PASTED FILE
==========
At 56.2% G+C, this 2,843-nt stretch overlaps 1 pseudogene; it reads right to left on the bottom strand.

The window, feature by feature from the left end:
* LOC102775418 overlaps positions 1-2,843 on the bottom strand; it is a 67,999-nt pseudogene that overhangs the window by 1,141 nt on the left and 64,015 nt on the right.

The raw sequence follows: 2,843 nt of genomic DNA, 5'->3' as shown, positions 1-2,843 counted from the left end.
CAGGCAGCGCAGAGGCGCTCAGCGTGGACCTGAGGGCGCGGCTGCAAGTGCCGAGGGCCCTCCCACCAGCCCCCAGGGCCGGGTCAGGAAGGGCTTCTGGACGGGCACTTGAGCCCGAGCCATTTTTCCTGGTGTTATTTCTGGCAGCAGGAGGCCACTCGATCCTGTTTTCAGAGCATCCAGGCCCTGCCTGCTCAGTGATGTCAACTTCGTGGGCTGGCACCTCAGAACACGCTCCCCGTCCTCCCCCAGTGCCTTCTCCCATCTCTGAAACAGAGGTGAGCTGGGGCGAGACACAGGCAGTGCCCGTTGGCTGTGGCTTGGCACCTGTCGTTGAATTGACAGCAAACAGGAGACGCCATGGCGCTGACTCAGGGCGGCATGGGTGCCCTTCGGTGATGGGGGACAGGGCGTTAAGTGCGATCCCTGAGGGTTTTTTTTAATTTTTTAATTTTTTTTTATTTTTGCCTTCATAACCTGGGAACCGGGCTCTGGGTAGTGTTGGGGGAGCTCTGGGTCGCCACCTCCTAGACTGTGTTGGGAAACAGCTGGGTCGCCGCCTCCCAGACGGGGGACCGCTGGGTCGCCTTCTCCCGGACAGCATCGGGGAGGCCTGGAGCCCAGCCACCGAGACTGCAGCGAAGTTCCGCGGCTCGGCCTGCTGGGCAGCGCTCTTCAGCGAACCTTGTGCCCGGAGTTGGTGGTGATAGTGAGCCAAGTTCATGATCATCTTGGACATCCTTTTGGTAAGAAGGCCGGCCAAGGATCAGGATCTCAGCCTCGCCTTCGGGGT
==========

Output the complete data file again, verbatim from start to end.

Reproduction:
At 56.2% G+C, this 2,843-nt stretch overlaps 1 pseudogene; it reads right to left on the bottom strand.

The window, feature by feature from the left end:
* LOC102775418 overlaps positions 1-2,843 on the bottom strand; it is a 67,999-nt pseudogene that overhangs the window by 1,141 nt on the left and 64,015 nt on the right.

The raw sequence follows: 2,843 nt of genomic DNA, 5'->3' as shown, positions 1-2,843 counted from the left end.
CAGGCAGCGCAGAGGCGCTCAGCGTGGACCTGAGGGCGCGGCTGCAAGTGCCGAGGGCCCTCCCACCAGCCCCCAGGGCCGGGTCAGGAAGGGCTTCTGGACGGGCACTTGAGCCCGAGCCATTTTTCCTGGTGTTATTTCTGGCAGCAGGAGGCCACTCGATCCTGTTTTCAGAGCATCCAGGCCCTGCCTGCTCAGTGATGTCAACTTCGTGGGCTGGCACCTCAGAACACGCTCCCCGTCCTCCCCCAGTGCCTTCTCCCATCTCTGAAACAGAGGTGAGCTGGGGCGAGACACAGGCAGTGCCCGTTGGCTGTGGCTTGGCACCTGTCGTTGAATTGACAGCAAACAGGAGACGCCATGGCGCTGACTCAGGGCGGCATGGGTGCCCTTCGGTGATGGGGGACAGGGCGTTAAGTGCGATCCCTGAGGGTTTTTTTTAATTTTTTAATTTTTTTTTATTTTTGCCTTCATAACCTGGGAACCGGGCTCTGGGTAGTGTTGGGGGAGCTCTGGGTCGCCACCTCCTAGACTGTGTTGGGAAACAGCTGGGTCGCCGCCTCCCAGACGGGGGACCGCTGGGTCGCCTTCTCCCGGACAGCATCGGGGAGGCCTGGAGCCCAGCCACCGAGACTGCAGCGAAGTTCCGCGGCTCGGCCTGCTGGGCAGCGCTCTTCAGCGAACCTTGTGCCCGGAGTTGGTGGTGATAGTGAGCCAAGTTCATGATCATCTTGGACATCCTTTTGGTAAGAAGGCCGGCCAAGGATCAGGATCTCAGCCTCGCCTTCGGGGT